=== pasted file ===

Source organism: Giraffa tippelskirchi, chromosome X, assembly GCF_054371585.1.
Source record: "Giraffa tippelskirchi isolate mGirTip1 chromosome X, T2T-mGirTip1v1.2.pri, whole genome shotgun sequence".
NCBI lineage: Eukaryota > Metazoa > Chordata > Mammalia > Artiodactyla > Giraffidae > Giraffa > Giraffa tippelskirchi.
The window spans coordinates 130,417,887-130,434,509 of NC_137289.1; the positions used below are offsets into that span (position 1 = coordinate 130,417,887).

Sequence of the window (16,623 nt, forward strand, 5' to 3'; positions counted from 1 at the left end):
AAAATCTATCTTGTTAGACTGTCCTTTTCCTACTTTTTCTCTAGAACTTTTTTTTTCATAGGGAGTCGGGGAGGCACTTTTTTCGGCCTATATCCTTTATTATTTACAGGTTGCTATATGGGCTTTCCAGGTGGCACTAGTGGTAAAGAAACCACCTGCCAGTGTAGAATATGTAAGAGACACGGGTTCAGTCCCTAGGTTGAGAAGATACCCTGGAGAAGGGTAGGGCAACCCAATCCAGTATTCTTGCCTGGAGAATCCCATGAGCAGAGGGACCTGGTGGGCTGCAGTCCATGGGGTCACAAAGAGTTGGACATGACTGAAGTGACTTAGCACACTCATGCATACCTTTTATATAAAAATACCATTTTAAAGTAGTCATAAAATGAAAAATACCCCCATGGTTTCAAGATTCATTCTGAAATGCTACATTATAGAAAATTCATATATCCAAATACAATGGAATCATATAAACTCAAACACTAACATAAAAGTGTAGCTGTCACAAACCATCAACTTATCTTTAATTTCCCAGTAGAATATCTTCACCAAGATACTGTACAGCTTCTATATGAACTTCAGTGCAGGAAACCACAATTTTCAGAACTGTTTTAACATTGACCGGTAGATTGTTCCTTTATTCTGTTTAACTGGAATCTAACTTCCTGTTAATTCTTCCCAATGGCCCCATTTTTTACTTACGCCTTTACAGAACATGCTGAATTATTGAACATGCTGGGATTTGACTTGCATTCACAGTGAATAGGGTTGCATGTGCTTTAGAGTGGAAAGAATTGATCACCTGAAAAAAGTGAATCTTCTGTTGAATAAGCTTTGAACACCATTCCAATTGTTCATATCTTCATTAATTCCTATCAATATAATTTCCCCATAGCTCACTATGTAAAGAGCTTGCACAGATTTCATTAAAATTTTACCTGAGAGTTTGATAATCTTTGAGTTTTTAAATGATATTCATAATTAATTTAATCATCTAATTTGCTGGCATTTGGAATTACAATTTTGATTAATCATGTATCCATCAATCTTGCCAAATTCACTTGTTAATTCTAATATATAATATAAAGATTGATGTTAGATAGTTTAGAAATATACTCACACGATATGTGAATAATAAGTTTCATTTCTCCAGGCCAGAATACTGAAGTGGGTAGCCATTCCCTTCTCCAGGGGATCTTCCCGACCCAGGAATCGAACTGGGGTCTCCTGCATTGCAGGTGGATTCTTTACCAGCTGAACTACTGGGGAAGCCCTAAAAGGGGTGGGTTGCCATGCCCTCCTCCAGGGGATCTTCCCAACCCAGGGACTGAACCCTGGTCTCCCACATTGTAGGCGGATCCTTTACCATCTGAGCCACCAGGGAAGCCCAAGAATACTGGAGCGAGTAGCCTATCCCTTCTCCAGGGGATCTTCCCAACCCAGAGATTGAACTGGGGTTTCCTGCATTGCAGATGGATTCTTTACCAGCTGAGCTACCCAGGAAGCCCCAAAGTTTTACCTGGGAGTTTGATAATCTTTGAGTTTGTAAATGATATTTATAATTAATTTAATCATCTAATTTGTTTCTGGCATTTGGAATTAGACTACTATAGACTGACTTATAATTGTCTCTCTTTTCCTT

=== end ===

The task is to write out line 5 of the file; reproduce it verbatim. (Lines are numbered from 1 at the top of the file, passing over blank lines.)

Sequence of the window (16,623 nt, forward strand, 5' to 3'; positions counted from 1 at the left end):